Carrie Underwood, Mike Fisher officially married on Saturday


fishermike.jpgMike Fisher and Carrie Underwood tied the knot on Saturday in a ceremony that was (very oddly) exclusively covered by People Magazine. The couple went a long way to keep their wedding location a secret, apparently only letting guests know the location once people picked up their plane tickets. The Ottawa Sun reports that 250 people attended their nuptials in Greensboro, Georgia.

Here in Ottawa, the event was known as Fisher’s wedding, while Stateside most thought of it as Underwood’s wedding. Many were referring to it simply as Fisherwood.

It seems it isn’t hockey fans who are behind the buzz – Underwood was the most-searched term on Yahoo! on Friday.

The wedding site the Ritz-Carlton Lodge, Reynolds Plantation, was chosen not only for its glitz, but also its seclusion. The waterfront property on Lake Oconee is about a two-hour drive from Atlanta and has basically one road going in or out.

That made it easy to cut the umbilical cord, severing media and fan access. Word was the entire facility was booked by the couple for $500,000.

Police even patrolled the waterways to keep boat-bound gaggles of admirers well back from shore.

A large white tent proved to be an efficient way of keeping paparazzi-hired helicopters from a bird’s eye view of the couple’s special day.

Ah, to be wildly rich, famous and extensively paranoid.

I guess I can’t blame Underwood-Fisher for wanting to avoid paparazzi. It’s part of the process of being idolized and enriched by pop culture-obsessed audiences.

Mike Fisher continues a long line of moderately talented hockey players landing women who are/were much bigger celebrities. While Sergei Fedorov and Pavel Bure were high-end scorers tied to Anna Kournikova, ham-and-egger Mike Comrie is (last I checked) linked to Hillary Duff while Jarret Stoll nearly married ex-swimsuit model Rachel Hunter. Is being a good-but-not-great hockey player the ultimate aphrodisiac?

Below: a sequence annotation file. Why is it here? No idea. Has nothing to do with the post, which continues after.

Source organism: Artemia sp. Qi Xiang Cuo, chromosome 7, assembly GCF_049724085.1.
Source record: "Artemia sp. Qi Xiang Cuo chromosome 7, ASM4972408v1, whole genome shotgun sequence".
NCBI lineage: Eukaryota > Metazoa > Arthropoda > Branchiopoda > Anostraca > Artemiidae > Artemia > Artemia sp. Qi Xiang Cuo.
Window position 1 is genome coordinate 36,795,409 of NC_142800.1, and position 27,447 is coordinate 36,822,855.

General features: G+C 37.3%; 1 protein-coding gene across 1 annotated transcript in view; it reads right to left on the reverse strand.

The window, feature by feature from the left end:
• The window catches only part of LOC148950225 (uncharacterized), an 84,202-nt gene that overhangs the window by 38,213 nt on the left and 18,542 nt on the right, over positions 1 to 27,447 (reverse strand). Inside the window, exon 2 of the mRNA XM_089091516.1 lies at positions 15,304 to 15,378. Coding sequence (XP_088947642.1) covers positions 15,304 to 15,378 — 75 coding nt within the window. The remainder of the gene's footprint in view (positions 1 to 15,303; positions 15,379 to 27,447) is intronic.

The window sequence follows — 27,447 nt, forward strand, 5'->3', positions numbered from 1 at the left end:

All kidding aside, best of luck to those two crazy kids.

Sens demote former first-rounder Puempel

Matt Puempel
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Looks like Matt Puempel won’t be making the leap after all.

Puempel, the subject of Ottawa’s “looking to make the leap” profile during our Team of the Day series, has been sent down to AHL Binghamton one day prior to the Sens’ opener against Buffalo.

Puempel, taken by Ottawa in the first round (24th overall) at the ’11 draft, made his big-league debut last season and looked as though he’d stick around — only to suffer a high ankle sprain after 13 games, and miss the rest of the season.

The 22-year-old came into this year’s camp looking to secure a full-time position at the big league level, but was beaten out by Shane Prince for the final forward spot on the roster.

To be fair, contract status probably played a role. Prince would’ve had to clear waivers to get down to Bingo, whereas Puempel didn’t.

A former 30-goal scorer in the American League, Puempel is expected to get another look with Ottawa this season.

Report: Torres won’t appeal 41-game suspension


Sounds like Raffi Torres is accepting his punishment.

Per Sportsnet, Torres won’t appeal his 41-game suspension for an illegal hit to the head of Anaheim’s Jakob Silfverberg.

The report comes just days after the NHL’s Department of Player Safety levied one of the longest disciplinary rulings in league history, citing both the severity of the Silfverberg hit and Torres’ lengthy history of suspensions, fines and warnings.

There was some thought, however, that Torres would try to challenge the ruling.


He does have a history of success in that department. In 2012,Torres successfully appealed his suspension for a headshot on Chicago’s Marian Hossa, and had his punishment reduced from 25 games to 21.

Torres also isn’t considered a “repeat offender” under the current collective bargaining agreement, as his last suspension came in 2013.

Of course, part of that clean record is due to the fact he hasn’t played much. Torres has largely been sidelined by injury for the last two seasons, missing all of last year with knee problems.

Sportsnet’s Elliotte Friedman delved further into the repeat offender thing in his latest 30 Thoughts column:

If you read the relevant sections of the CBA, the league takes the position that the repeat offender status is only applicable to fines. Repeaters are fined on a per-game basis, non-repeaters on a per-day basis. (The former is more expensive, because there are fewer games than days in an NHL season.) However, if you go to Section 18.2, among the factors taken into account are, “the status of the offender and, specifically, whether the Player has a history of being subject to Supplementary Discipline for On-Ice Conduct.”

So, in the NHL’s view, a player’s history is relevant, even if longer than 18 months ago.

Should the report prove accurate and Torres doesn’t appeal, he will be eligible to return to action on Jan. 14, when the Sharks take on the Oilers.